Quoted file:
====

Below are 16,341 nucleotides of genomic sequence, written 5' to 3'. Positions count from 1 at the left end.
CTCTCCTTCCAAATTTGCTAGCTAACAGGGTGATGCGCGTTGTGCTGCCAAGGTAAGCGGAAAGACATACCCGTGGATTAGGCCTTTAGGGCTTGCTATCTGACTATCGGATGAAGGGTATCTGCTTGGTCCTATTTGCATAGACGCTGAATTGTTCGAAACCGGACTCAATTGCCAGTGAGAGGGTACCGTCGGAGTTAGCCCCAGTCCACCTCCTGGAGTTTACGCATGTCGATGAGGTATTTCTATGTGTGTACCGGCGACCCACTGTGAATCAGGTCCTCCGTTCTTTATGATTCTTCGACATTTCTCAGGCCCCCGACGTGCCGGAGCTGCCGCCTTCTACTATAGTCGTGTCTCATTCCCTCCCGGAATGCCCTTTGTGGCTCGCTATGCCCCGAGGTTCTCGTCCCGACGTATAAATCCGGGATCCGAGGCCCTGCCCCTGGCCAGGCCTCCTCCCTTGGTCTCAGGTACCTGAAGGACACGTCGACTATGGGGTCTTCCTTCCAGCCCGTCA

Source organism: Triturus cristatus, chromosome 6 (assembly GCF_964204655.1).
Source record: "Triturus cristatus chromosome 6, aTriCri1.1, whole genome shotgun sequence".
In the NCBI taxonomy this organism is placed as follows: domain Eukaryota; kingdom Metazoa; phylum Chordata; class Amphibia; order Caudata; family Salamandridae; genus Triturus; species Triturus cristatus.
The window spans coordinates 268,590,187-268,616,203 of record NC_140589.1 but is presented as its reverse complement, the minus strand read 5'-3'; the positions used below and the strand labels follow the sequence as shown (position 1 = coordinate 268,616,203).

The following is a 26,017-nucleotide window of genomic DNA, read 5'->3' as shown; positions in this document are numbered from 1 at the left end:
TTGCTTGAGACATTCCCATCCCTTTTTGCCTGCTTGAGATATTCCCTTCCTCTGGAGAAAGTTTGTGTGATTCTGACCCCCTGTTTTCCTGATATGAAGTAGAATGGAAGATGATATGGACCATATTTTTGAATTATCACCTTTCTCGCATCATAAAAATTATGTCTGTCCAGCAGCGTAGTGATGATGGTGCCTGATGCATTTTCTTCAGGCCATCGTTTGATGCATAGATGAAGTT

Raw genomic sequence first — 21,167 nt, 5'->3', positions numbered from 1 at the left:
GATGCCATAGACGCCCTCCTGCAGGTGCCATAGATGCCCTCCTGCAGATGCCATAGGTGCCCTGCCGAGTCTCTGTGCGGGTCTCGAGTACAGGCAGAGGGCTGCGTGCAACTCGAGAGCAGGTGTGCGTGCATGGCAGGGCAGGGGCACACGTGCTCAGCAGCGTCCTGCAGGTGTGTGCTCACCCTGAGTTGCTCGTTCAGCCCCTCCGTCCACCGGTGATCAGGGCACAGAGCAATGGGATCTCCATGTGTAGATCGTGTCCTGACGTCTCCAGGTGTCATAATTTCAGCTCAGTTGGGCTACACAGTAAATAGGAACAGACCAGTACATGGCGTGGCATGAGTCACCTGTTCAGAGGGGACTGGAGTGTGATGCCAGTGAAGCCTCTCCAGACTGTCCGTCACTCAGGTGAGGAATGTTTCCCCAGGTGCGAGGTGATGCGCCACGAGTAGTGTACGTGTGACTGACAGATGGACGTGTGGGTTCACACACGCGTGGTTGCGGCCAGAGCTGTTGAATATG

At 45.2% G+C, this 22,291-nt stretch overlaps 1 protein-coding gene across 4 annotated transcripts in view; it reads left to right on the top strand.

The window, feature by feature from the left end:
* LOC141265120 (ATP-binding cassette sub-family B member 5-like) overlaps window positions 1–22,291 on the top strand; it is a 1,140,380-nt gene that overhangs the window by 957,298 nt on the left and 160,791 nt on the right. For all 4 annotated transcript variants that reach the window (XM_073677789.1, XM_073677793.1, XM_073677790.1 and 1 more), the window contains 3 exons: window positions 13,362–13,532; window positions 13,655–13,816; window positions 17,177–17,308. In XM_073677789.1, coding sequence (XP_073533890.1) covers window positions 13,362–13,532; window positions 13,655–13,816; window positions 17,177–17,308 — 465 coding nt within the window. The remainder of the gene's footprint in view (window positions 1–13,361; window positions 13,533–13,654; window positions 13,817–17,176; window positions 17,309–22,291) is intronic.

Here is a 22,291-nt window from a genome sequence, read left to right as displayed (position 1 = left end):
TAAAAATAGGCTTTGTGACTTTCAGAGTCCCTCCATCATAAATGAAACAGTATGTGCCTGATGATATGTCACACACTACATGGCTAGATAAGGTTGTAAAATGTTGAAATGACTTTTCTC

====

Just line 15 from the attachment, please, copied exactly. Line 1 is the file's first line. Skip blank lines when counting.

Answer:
TAAAAATAGGCTTTGTGACTTTCAGAGTCCCTCCATCATAAATGAAACAGTATGTGCCTGATGATATGTCACACACTACATGGCTAGATAAGGTTGTAAAATGTTGAAATGACTTTTCTC